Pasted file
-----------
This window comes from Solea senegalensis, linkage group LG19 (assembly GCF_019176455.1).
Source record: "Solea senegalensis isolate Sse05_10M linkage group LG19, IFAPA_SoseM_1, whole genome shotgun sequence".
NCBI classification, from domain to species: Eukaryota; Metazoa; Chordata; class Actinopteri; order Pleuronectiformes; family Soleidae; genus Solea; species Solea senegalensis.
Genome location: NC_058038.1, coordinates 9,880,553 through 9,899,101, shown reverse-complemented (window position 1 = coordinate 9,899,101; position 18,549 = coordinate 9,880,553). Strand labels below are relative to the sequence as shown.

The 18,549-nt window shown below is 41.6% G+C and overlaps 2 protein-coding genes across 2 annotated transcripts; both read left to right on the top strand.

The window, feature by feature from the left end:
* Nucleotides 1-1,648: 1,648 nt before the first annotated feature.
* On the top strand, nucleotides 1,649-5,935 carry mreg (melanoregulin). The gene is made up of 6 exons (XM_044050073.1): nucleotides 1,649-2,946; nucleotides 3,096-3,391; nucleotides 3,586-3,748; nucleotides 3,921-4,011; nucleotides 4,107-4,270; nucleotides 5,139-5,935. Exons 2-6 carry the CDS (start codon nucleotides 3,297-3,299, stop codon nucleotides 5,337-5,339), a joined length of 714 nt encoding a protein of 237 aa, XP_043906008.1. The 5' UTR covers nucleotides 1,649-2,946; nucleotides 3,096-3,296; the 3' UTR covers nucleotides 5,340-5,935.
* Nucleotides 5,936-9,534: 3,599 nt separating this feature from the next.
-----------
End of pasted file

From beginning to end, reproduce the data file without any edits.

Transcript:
This window comes from Solea senegalensis, linkage group LG19 (assembly GCF_019176455.1).
Source record: "Solea senegalensis isolate Sse05_10M linkage group LG19, IFAPA_SoseM_1, whole genome shotgun sequence".
NCBI classification, from domain to species: Eukaryota; Metazoa; Chordata; class Actinopteri; order Pleuronectiformes; family Soleidae; genus Solea; species Solea senegalensis.
Genome location: NC_058038.1, coordinates 9,880,553 through 9,899,101, shown reverse-complemented (window position 1 = coordinate 9,899,101; position 18,549 = coordinate 9,880,553). Strand labels below are relative to the sequence as shown.

The 18,549-nt window shown below is 41.6% G+C and overlaps 2 protein-coding genes across 2 annotated transcripts; both read left to right on the top strand.

The window, feature by feature from the left end:
* Nucleotides 1-1,648: 1,648 nt before the first annotated feature.
* On the top strand, nucleotides 1,649-5,935 carry mreg (melanoregulin). The gene is made up of 6 exons (XM_044050073.1): nucleotides 1,649-2,946; nucleotides 3,096-3,391; nucleotides 3,586-3,748; nucleotides 3,921-4,011; nucleotides 4,107-4,270; nucleotides 5,139-5,935. Exons 2-6 carry the CDS (start codon nucleotides 3,297-3,299, stop codon nucleotides 5,337-5,339), a joined length of 714 nt encoding a protein of 237 aa, XP_043906008.1. The 5' UTR covers nucleotides 1,649-2,946; nucleotides 3,096-3,296; the 3' UTR covers nucleotides 5,340-5,935.
* Nucleotides 5,936-9,534: 3,599 nt separating this feature from the next.